By Eoin Molloy
Following on from their success in finally settling on a name earlier this year (to be fair ISIS was a bit comic book-villainy and ISIL is so 2013) the group known as the Islamic State have consolidated their territorial gains in northern Iraq and parts of Syria into a theocratic caliphate under their reclusive leader Abu Bakr al-Baghdadi. But how have they risen so swiftly?
The new boys on the block of Middle-Eastern terrorism have created a permanent and effective administrative framework in the largest cities of their caliphate: Raqqa in Syria and Mosul in northern Iraq. ISIS, who gained notoriety earlier this year for their hard-line interpretation of Islamic law and their propensity to slay every single non-Muslim in any given region, have impressively implemented a totalitarian theocracy whereby the Qur’an governs every aspect of daily life. Within the boundaries of the caliphate, ISIS controls everything: from the management of banks through to the distribution of aid provided by NGOs.
But what motivates this group? The very fact that IS, having created a transnational caliphate would indicate that their grievances are territorial. In a video released by IS online entitled The End of Sykes-Picot, English-speaking jihadists announce their intentions to destroy the boundaries drawn up by French diplomat Francois Georges-Picot and British officer Sir Mark Sykes. The Sykes-Picot treaty is little-discussed by news outlets when detailing the rise of IS. This treaty, drawn up in the aftermath of the Great War, was designed to carve up great swathes the territory of the collapsed Ottoman Empire, which had spread itself from Anatolia, threw the Arabian Peninsula and even across the Maghreb area of northern Africa. Much like the wanton borders drawn by the colonialist British in Ireland and India, these boundaries left many ethnic minorities stranded.
The treaty created a Syria controlled by France and left Iraq under British mandate. Iraq had historically never existed as a unified country in the way that we see it today. Therefore, dhimmi or non-Muslim minorities such as the Yazidis, the Assyrian Christians and the Kurds were all incorporated into a country with both Sunni and Shi’ite Muslims. It is for this reason that the area is so utterly unstable and there is so much tribal violence and animosity between neighbours. This somewhat explains the emergence of the caliphate’s disgusting penchant for genocide, abduction and murder of non-Sunnis who refuse to convert. Iraq was unified by Britain and a proxy king installed in order to open up the Iraqi oil trade to the West.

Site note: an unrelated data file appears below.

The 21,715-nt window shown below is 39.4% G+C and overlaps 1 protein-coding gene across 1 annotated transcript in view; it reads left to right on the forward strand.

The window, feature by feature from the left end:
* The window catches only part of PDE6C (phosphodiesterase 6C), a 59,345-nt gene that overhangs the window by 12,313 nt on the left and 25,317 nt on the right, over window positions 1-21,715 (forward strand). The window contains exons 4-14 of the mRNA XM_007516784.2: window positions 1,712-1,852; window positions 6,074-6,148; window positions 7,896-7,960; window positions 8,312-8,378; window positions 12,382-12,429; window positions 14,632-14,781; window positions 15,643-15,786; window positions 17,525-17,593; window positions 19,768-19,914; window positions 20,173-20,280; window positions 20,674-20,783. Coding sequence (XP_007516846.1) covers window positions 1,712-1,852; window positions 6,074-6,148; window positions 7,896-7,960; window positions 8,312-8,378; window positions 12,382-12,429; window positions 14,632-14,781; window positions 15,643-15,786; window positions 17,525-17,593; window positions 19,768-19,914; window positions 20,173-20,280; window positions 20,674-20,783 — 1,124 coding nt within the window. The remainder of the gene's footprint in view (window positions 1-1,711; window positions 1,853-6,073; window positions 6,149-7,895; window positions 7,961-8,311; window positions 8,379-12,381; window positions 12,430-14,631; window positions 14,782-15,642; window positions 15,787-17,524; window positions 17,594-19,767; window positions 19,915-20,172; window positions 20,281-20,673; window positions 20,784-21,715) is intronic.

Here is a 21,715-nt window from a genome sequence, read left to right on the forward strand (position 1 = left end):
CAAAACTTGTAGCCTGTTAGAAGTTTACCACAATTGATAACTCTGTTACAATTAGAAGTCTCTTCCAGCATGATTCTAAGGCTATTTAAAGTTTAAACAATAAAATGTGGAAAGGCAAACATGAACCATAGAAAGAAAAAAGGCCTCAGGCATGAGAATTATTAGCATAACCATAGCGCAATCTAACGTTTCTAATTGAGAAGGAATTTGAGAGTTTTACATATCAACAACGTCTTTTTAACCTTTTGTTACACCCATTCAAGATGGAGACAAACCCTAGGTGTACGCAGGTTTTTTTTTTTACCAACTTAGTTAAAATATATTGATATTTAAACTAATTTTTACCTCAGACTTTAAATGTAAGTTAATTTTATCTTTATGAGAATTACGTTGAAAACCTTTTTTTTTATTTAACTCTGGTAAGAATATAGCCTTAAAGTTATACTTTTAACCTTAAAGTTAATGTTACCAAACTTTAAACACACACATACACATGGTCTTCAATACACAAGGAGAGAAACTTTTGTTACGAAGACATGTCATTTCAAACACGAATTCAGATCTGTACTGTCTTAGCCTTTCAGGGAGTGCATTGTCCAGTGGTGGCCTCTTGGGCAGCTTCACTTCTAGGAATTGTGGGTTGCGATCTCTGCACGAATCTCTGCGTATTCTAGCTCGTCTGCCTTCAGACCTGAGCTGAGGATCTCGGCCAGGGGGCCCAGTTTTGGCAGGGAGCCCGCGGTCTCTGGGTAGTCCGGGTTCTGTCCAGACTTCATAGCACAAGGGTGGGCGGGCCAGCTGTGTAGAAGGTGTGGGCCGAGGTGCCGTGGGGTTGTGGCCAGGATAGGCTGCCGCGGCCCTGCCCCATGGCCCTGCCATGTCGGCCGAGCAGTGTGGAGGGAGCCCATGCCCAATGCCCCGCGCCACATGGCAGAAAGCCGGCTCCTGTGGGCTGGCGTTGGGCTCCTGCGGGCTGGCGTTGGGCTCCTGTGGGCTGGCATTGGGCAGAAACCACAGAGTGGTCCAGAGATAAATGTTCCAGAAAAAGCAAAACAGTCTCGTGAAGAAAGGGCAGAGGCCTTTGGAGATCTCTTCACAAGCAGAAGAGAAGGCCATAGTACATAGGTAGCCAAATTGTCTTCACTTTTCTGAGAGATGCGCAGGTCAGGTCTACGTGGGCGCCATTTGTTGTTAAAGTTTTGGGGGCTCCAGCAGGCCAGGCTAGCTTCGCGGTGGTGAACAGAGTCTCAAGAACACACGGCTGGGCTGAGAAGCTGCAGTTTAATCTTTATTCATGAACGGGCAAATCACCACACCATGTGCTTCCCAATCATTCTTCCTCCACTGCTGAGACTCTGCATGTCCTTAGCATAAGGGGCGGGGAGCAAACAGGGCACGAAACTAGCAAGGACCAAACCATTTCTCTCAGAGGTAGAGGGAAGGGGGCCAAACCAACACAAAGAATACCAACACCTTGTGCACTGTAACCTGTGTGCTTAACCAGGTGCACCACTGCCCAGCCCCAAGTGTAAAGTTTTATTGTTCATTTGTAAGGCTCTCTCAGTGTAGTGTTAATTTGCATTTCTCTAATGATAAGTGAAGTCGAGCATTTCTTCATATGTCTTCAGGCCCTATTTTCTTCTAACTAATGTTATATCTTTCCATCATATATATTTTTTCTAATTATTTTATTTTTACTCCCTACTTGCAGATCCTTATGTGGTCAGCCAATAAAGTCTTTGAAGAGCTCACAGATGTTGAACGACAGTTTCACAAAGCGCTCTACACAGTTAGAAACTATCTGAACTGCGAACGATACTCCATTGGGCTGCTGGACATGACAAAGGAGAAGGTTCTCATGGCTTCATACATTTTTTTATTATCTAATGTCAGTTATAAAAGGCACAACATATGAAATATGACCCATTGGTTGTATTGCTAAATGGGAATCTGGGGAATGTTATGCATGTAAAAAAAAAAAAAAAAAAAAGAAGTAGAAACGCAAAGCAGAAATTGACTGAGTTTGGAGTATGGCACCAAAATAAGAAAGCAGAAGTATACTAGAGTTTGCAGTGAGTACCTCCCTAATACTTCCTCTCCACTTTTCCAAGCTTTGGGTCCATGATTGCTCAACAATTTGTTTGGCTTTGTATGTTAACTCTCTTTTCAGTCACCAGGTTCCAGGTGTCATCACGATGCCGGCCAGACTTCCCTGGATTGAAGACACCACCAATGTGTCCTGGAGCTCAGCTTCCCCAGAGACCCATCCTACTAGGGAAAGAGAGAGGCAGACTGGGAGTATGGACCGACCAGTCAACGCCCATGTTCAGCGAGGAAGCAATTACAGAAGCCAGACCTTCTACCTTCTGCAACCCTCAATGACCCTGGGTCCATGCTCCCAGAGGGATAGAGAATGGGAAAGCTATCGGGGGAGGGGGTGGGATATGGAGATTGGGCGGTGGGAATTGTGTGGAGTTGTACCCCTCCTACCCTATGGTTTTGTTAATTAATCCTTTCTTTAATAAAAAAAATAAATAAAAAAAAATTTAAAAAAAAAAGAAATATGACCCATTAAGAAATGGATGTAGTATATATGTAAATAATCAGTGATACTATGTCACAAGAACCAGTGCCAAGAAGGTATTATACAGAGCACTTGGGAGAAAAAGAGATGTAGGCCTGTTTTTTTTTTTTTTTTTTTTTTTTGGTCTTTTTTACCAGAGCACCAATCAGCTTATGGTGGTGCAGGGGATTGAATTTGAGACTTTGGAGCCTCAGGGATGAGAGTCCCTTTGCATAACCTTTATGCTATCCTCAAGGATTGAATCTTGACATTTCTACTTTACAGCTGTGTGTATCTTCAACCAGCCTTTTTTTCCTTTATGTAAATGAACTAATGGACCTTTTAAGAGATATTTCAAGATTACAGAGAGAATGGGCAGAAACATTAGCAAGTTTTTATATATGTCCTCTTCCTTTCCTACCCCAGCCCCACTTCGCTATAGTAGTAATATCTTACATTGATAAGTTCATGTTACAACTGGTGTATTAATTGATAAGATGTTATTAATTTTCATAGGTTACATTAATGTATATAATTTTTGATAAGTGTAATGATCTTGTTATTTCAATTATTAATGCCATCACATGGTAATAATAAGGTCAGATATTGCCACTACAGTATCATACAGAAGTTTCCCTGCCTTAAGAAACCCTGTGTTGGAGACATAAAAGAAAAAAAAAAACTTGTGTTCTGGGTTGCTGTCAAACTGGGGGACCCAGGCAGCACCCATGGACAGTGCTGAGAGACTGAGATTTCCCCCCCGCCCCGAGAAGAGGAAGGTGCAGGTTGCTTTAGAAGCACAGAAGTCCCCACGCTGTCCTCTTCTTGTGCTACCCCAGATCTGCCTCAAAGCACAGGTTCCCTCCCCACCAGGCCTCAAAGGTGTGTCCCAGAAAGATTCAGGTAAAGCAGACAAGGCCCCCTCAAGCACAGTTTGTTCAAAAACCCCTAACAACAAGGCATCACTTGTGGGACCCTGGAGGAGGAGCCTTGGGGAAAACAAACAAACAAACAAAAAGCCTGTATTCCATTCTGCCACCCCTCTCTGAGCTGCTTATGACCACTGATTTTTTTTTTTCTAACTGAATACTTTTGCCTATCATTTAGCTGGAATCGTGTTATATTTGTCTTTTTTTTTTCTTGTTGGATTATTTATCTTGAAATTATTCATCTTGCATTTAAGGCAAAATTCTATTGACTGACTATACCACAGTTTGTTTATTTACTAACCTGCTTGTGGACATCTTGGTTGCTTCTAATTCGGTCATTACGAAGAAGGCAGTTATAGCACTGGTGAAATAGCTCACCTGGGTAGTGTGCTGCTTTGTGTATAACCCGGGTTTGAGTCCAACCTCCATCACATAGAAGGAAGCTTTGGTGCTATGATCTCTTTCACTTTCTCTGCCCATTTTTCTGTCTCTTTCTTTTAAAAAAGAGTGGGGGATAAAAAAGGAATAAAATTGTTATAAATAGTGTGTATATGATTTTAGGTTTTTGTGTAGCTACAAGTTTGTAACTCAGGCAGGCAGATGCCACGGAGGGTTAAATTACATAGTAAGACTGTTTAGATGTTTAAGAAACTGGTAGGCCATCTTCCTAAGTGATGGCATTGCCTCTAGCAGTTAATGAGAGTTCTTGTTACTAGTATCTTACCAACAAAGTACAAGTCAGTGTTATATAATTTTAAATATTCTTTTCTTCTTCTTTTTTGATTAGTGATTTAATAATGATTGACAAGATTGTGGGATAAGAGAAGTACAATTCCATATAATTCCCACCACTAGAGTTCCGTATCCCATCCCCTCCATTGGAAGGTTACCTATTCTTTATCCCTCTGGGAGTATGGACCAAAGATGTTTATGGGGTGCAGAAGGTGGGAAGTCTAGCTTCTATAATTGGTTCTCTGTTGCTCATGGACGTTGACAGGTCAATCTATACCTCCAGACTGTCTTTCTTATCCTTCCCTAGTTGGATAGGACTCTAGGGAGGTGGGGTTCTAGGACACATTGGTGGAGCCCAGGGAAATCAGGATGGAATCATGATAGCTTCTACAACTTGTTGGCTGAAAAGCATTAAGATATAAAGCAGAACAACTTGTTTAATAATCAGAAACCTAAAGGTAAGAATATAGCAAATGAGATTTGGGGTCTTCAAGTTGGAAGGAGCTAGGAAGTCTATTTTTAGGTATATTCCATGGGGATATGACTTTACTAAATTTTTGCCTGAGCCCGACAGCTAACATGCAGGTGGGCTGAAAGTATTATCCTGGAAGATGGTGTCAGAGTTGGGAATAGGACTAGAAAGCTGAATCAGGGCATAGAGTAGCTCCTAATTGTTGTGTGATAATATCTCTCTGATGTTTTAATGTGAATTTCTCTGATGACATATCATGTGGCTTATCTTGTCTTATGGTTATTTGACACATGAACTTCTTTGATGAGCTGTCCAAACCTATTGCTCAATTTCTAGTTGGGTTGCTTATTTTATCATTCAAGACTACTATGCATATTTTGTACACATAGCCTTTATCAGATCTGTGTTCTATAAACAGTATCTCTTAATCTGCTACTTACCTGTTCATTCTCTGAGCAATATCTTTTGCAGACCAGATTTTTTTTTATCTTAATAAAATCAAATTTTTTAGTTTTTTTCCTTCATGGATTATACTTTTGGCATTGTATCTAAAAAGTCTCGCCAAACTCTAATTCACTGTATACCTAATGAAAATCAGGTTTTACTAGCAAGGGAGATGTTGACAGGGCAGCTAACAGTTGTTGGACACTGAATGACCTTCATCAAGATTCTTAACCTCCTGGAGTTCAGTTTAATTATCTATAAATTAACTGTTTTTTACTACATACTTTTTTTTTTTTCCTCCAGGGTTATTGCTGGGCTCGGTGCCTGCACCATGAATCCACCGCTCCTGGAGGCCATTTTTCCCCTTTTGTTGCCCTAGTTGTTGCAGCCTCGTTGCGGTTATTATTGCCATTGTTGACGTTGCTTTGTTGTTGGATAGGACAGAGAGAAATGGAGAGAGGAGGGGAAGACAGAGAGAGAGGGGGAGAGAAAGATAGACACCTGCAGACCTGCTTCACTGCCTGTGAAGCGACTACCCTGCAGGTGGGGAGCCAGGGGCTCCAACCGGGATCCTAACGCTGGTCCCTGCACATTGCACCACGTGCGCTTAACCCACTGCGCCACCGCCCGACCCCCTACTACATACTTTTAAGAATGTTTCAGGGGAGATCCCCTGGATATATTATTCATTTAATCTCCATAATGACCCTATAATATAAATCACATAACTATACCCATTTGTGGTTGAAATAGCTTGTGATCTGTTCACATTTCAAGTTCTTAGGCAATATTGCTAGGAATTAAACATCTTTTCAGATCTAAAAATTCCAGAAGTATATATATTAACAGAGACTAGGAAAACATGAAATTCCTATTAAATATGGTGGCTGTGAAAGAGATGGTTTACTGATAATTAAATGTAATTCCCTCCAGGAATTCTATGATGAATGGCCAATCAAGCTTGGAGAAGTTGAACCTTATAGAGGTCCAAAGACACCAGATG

In the End of Sykes-Picot video released by IS, they say that the Iraq-Syria border (which has become all but invisible during their insurgency) is not the first border they will break, highlighting the undeniable fact that the hastily-drawn borders of Sykes-Picot are a major motivating factor for IS militants.
ISIS has unsurprisingly become a haven for Middle-Easterners harbouring anti-American sentiment. For this reason, the Islamic State has been fairly effective at attracting disillusioned al-Qaeda fighters. Therefore, one could argue that the overextending nature of American Imperialism in the past two decades in the region has somewhat abetted the rise to prominence of ISIS.
ISIS and al-Qaeda are both clearly intent on global jihad. To that end, they both wish to create an everlasting caliphate that Muslims the world over will owe allegiance to. That being said, there is a clear difference in tactics between the two groups. Al-Qaeda prefers isolated terrorist attacks such as the attack on the US embassy in Benghazi. Islamic State militants are more like a marauding horde, stampeding through the desert claiming cities, spoils and slaves.
The main drawback to operating in the open is that they have left themselves susceptible to Obama’s plan of air-strike ‘degradation’. They are also more brutal towards Shi’ites, apostates and members of other religions who refuse to convert. The sheer brutality of Baghdadi’s brigands is what caused them to splinter from al-Qaeda in the first place. If any group makes al-Qaeda look reasonable and tolerant, then you know something is up.
In videos posted online, ISIS militants have shown just how imaginative they can be when it comes to committing subhuman acts. One video shows captured Iraqi soldiers being lined up and shot off a cliff edge into a gushing river below. The doomed men waiting in line to be shot are degraded, slapped and shouted at by the ISIS militants. Another harrowing video shows more captured Iraqi soldiers bound together, lying in a pre-dug grave waiting to receive a bullet to the head from a militant performing his task with one nonchalant hand on an ak-47. The final, and most brutal video released online shows IS militants cheering as a man, bound by hand and foot, is tossed off a rocky cliff edge to certain death.